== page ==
Archer finishes counting the pool balls, organizes them in the triangle, placing the yellow 1 ball in the middle of the pyramid, surrounded by stripes.

By now the family is milling in and out of the pool room attached to my late uncle's office, a room untouched since his passing two years ago, empty save for the light that exists in his place. A light that exists in all of us as we flicker in the windowsills of one another's kitchens and hallways, weddings and anniversaries.

We are trick candles that cannot be extinguished by wind.

We all laugh and Archer picks up his triangle and patpatpaaaaaat, the balls go rolling across the table in fourteen different directions.


But not the cue ball. The cue ball doesn't move. Archer insists the cue ball stay safely by his side. He calls it his "ice cube" and he holds it in his hands, tiny globe with dings and scratches, seemingly fragile despite its strength.

My Nana turned eighty-years-old on Monday and in two weeks Archer will be four, their birthday celebrations days apart. And in the same way I want to stop the clock, hide the birthday cake from Archer, tuck the presents under the bed so do I want to keep my Nana away from the party hats. Don't blow the candles out.

"They make me want to live forever," she says about her grandchildren, smiling. "So I plan to do just that."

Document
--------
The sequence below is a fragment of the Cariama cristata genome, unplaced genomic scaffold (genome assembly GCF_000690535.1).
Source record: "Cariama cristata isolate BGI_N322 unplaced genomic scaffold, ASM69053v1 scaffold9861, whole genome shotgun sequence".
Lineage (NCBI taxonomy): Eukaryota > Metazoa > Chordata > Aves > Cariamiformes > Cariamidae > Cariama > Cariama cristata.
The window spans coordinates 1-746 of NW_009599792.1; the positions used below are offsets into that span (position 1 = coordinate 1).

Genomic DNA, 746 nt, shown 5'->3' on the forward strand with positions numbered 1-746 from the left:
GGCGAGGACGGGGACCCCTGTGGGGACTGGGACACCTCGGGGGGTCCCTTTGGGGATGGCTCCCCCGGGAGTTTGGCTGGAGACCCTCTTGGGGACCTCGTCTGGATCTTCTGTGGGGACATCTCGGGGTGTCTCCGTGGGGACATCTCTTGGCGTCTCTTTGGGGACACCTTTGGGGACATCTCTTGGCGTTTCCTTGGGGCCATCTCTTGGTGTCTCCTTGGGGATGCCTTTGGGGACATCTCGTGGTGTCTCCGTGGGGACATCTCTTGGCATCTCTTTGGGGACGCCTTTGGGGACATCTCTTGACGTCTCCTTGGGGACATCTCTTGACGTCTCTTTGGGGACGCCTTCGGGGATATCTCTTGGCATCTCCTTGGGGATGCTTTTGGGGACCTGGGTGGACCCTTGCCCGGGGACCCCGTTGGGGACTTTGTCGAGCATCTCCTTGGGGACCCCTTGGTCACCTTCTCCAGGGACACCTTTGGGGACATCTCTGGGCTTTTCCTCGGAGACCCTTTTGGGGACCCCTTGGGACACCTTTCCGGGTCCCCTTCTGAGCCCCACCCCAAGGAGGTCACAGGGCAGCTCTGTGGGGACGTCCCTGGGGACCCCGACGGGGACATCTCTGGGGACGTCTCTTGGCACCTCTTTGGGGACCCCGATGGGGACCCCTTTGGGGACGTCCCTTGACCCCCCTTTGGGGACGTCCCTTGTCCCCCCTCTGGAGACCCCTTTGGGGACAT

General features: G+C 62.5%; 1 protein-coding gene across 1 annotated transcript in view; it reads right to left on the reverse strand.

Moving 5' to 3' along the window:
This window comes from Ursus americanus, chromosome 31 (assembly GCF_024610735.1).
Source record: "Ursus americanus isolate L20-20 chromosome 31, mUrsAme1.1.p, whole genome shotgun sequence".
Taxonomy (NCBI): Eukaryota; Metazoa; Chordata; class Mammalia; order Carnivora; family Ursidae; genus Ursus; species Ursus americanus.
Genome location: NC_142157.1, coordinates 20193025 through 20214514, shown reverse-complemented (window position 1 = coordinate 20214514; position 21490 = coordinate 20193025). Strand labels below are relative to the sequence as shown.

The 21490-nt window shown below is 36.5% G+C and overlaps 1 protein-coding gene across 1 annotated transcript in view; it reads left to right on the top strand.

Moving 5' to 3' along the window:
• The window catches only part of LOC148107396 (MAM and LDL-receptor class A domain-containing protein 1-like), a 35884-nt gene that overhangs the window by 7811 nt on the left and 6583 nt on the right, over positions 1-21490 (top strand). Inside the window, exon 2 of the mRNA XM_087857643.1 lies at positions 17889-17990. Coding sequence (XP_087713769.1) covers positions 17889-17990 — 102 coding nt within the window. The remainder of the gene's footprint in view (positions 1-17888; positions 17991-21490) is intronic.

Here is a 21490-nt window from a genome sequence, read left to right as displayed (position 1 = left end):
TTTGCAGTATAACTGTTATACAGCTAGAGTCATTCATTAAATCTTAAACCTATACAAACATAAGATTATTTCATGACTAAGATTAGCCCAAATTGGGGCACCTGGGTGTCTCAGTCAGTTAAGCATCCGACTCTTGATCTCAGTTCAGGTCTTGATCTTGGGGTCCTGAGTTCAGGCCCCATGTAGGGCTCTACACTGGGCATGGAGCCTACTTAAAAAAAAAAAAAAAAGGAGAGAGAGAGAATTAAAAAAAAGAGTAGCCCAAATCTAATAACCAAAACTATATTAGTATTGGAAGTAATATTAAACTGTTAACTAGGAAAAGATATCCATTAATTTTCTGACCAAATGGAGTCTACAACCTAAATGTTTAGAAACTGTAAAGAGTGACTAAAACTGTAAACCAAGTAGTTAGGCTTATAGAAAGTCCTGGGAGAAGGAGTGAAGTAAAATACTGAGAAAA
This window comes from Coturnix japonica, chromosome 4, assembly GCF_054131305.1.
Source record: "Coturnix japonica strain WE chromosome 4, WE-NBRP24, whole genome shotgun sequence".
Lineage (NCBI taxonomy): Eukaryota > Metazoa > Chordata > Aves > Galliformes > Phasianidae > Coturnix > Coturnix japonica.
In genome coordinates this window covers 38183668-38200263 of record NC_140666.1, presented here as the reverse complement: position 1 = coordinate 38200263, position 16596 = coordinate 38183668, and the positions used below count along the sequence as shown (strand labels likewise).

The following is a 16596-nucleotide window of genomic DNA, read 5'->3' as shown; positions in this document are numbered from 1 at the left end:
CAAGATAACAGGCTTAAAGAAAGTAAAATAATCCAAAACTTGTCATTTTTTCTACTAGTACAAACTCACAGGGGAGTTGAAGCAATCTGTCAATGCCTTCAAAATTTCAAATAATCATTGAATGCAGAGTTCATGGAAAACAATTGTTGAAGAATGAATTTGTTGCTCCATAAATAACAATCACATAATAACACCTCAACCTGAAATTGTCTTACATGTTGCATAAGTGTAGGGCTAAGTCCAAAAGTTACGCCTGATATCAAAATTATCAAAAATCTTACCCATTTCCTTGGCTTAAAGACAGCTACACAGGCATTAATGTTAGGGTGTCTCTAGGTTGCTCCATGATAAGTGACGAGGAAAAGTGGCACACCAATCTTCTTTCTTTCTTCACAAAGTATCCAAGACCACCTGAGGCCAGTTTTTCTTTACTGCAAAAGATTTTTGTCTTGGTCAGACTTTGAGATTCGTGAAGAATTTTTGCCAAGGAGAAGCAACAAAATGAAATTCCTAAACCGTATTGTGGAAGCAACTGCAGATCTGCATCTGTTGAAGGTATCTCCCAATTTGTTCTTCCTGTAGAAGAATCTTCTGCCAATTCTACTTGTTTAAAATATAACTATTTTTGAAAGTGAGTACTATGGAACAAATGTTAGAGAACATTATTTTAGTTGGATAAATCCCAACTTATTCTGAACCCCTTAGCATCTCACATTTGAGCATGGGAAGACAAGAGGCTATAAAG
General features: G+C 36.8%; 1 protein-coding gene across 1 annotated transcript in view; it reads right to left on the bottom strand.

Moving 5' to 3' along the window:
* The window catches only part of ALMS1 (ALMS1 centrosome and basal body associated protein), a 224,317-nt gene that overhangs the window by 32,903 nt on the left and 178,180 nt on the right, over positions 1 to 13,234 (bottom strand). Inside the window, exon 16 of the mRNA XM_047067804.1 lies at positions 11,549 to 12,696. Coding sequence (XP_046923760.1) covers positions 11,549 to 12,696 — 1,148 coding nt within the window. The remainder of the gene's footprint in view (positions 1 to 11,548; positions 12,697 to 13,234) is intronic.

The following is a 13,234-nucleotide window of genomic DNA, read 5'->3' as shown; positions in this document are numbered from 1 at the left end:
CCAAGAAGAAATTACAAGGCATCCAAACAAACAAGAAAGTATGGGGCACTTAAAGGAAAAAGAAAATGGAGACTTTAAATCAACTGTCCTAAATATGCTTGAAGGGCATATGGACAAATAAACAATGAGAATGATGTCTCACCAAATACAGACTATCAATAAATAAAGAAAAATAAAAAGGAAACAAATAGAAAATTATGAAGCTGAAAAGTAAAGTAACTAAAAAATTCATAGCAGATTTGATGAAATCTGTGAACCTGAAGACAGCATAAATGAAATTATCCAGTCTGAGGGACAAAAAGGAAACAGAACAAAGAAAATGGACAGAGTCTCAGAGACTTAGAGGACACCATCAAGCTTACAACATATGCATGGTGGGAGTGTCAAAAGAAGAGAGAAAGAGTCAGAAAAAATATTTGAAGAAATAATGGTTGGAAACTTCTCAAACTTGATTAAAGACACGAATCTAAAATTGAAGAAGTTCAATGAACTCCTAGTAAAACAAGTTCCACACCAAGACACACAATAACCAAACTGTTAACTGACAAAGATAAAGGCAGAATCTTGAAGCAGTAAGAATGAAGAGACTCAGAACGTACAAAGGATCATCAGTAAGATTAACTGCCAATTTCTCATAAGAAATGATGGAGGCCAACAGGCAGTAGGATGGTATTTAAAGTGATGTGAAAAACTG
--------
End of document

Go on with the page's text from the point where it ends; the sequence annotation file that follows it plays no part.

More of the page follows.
We agree she will outlive us all, writing books and taking canoe trips cross country, painting landscapes, telling stories. Watching the children play at her feet, leading their standing ovation.

There are days when I long to stop clocks, hide birthdays from little boys and older women, knowing quite well the things that time is capable of taking away.

...But far more often than that there are moments that serve as reminders of the immense benefits package time offers its employees, like wrinkled hands that open to tiny fingers and second hands that overlap with the minute.

Not to mention cue balls.


"Fear not the clock," I remind myself, "It is time that promotes us all."

Happy Birthday, dearest Nana.

GGC

65 comments:

Courtney | 10:30 AM

Thank you for this post. It made me stop and think how lucky I was to have my great grandmother in my life until I was 24 (she was 92). And how I look forward to making my own grandmother (now 70) into a great-grandmother soon. We are so lucky to have beautiful strong matriarchs and although I never forget my great-gram, I appreciate the reminder.

Hilary | 10:32 AM